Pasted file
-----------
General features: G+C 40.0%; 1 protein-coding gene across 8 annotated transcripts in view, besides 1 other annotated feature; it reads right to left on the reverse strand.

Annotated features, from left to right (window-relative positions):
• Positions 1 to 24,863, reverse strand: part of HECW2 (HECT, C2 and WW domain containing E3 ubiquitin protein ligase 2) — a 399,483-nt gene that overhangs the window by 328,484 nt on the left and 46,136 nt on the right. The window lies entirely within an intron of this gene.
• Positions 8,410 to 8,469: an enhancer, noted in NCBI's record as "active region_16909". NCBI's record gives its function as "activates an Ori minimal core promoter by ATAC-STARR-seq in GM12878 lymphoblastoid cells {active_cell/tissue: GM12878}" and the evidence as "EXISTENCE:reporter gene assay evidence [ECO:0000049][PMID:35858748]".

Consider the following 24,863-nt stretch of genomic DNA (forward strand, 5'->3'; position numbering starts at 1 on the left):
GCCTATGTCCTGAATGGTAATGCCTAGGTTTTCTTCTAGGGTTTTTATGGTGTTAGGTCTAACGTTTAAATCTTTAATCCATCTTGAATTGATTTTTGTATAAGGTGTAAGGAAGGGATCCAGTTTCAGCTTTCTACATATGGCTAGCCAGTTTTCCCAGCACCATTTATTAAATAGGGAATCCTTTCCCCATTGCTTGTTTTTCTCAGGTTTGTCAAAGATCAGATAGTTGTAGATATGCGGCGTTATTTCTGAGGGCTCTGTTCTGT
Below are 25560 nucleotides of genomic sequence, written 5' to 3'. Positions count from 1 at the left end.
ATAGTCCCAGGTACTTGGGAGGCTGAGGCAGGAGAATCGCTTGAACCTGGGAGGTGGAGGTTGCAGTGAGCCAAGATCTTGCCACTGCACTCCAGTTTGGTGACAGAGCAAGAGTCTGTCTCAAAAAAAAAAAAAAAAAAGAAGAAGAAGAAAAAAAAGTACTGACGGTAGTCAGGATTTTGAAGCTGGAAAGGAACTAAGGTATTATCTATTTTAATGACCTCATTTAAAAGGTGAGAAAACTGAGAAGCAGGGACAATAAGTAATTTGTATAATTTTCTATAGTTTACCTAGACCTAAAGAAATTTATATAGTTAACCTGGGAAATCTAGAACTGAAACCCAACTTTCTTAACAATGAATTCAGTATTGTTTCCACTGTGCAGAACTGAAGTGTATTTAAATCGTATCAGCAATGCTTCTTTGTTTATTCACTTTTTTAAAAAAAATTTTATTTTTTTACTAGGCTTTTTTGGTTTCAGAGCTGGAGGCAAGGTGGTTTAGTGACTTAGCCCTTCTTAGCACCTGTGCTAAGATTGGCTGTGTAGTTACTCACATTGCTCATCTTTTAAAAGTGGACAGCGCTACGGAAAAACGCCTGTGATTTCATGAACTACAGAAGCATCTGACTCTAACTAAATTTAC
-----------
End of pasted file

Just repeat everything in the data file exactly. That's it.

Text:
General features: G+C 40.0%; 1 protein-coding gene across 8 annotated transcripts in view, besides 1 other annotated feature; it reads right to left on the reverse strand.

Annotated features, from left to right (window-relative positions):
• Positions 1 to 24,863, reverse strand: part of HECW2 (HECT, C2 and WW domain containing E3 ubiquitin protein ligase 2) — a 399,483-nt gene that overhangs the window by 328,484 nt on the left and 46,136 nt on the right. The window lies entirely within an intron of this gene.
• Positions 8,410 to 8,469: an enhancer, noted in NCBI's record as "active region_16909". NCBI's record gives its function as "activates an Ori minimal core promoter by ATAC-STARR-seq in GM12878 lymphoblastoid cells {active_cell/tissue: GM12878}" and the evidence as "EXISTENCE:reporter gene assay evidence [ECO:0000049][PMID:35858748]".

Consider the following 24,863-nt stretch of genomic DNA (forward strand, 5'->3'; position numbering starts at 1 on the left):
GCCTATGTCCTGAATGGTAATGCCTAGGTTTTCTTCTAGGGTTTTTATGGTGTTAGGTCTAACGTTTAAATCTTTAATCCATCTTGAATTGATTTTTGTATAAGGTGTAAGGAAGGGATCCAGTTTCAGCTTTCTACATATGGCTAGCCAGTTTTCCCAGCACCATTTATTAAATAGGGAATCCTTTCCCCATTGCTTGTTTTTCTCAGGTTTGTCAAAGATCAGATAGTTGTAGATATGCGGCGTTATTTCTGAGGGCTCTGTTCTGT
Below are 25560 nucleotides of genomic sequence, written 5' to 3'. Positions count from 1 at the left end.
ATAGTCCCAGGTACTTGGGAGGCTGAGGCAGGAGAATCGCTTGAACCTGGGAGGTGGAGGTTGCAGTGAGCCAAGATCTTGCCACTGCACTCCAGTTTGGTGACAGAGCAAGAGTCTGTCTCAAAAAAAAAAAAAAAAAAGAAGAAGAAGAAAAAAAAGTACTGACGGTAGTCAGGATTTTGAAGCTGGAAAGGAACTAAGGTATTATCTATTTTAATGACCTCATTTAAAAGGTGAGAAAACTGAGAAGCAGGGACAATAAGTAATTTGTATAATTTTCTATAGTTTACCTAGACCTAAAGAAATTTATATAGTTAACCTGGGAAATCTAGAACTGAAACCCAACTTTCTTAACAATGAATTCAGTATTGTTTCCACTGTGCAGAACTGAAGTGTATTTAAATCGTATCAGCAATGCTTCTTTGTTTATTCACTTTTTTAAAAAAAATTTTATTTTTTTACTAGGCTTTTTTGGTTTCAGAGCTGGAGGCAAGGTGGTTTAGTGACTTAGCCCTTCTTAGCACCTGTGCTAAGATTGGCTGTGTAGTTACTCACATTGCTCATCTTTTAAAAGTGGACAGCGCTACGGAAAAACGCCTGTGATTTCATGAACTACAGAAGCATCTGACTCTAACTAAATTTAC